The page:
McCain to Talk Free Trade in Latin America
Philadelphia (AP) - John McCain concedes he still has work to do to convince voters in America's Rust Belt, where the presidential election could be decided, that his support for free trade will benefit them, not just cost more jobs.
Winding up a campaign swing through Pennsylvania, which has been hard hit by the loss of manufacturing jobs to Mexico and elsewhere, the Republican presidential nominee-in-waiting pledged to improve programs for displaced workers and unemployment insurance if elected, but acknowledged that wouldn't be enough.
"I have to convince them the consequences of protectionism and isolationism could be damaging to their future," the Arizona senator said.
"I understand it's very tough. But for me to give up my advocacy of free trade would be a betrayal of trust," he said. "And the most precious commodity I have with the American people is that they trust me."
On Tuesday, McCain was beginning a three-day visit to Colombia and Mexico, to bookend a trip earlier this month to Ottawa, where he talked up cross-border cooperation with Canada on economic issues, especially trade.
He is a strong supporter of NAFTA, the North American Free Trade Agreement, among the U.S., Canada and Mexico.
When McCain went to Canada, Democratic presidential rival Barack Obama suggested he went to promote the agreement rather than stay home and defend his views in places like Ohio and other states where NAFTA is blamed for shifting millions of manufacturing jobs to other countries.
Obama is a critic of NAFTA and other free trade deals, and the issue was a flash point in his primary campaign against Hillary Rodham Clinton. As president, he has said he would push for enforceable labor and environmental standards in the agreement and might threaten to withdraw completely.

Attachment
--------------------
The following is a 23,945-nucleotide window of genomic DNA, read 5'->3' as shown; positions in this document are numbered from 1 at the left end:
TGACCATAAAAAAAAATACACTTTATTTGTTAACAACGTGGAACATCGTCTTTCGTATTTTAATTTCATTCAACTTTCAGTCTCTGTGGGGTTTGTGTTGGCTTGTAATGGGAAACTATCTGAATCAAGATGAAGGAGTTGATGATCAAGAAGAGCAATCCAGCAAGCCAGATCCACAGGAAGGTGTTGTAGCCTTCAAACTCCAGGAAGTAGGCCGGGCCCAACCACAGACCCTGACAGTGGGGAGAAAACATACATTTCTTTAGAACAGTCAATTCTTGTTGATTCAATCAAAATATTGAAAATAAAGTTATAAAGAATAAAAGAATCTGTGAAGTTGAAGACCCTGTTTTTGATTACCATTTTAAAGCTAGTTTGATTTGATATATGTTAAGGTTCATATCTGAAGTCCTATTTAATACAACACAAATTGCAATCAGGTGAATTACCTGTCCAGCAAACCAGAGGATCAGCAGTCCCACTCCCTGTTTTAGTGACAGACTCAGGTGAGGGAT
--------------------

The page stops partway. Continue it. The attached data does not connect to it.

McCain insisted the trip to Latin America was not intended to be political and said he would not criticize Obama directly while abroad. He made a similar pledge when he visited Canada but took a swipe at the Democrat nonetheless, suggesting without using Obama's name that the Illinois senator's opposition to NAFTA was "nothing more than retreating behind protectionist walls."
McCain was to arrive in Cartagena, Colombia, on Tuesday and meet with President Alvaro Uribe and several cabinet ministers. McCain also is a strong supporter of a proposed free-trade agreement with Colombia that is stalled in Congress. The House blocked a vote over issues that include violence against labor activists in the country.
McCain said Uribe had rescued Colombia from becoming a "failed state" and only indirectly criticized the government's human rights record. While he said he anyone perpetuating human rights abuses in the country should be arrested and tried, he insisted the country's struggle with the issue was no justification for blocking the proposed agreement.
In Mexico City, he planned to address illegal immigration - an emotional issue both for Hispanic voters and many conservatives.
McCain co-sponsored Senate legislation that would have allowed illegal immigrants to stay in the U.S., work and apply to become legal residents after learning English, paying fines and back taxes, and clearing a background check. The measure failed last year and McCain since has talked primarily about the importance of boosting border security, and less so about a pathway to citizenship for those in the country illegally.
In a speech last Saturday to elected Latino officials, McCain pledged that the issue will be "my top priority yesterday, today and tomorrow."
Besides immigration, McCain said he would congratulate the leaders both Mexico and Canada for their efforts to wipe out drug cartels, but that he also would press them to step up their efforts.
"I think it's important our friends and neighbors understand our commitment to them. What happens in Colombia and Mexico is very important to the future of America," he said.
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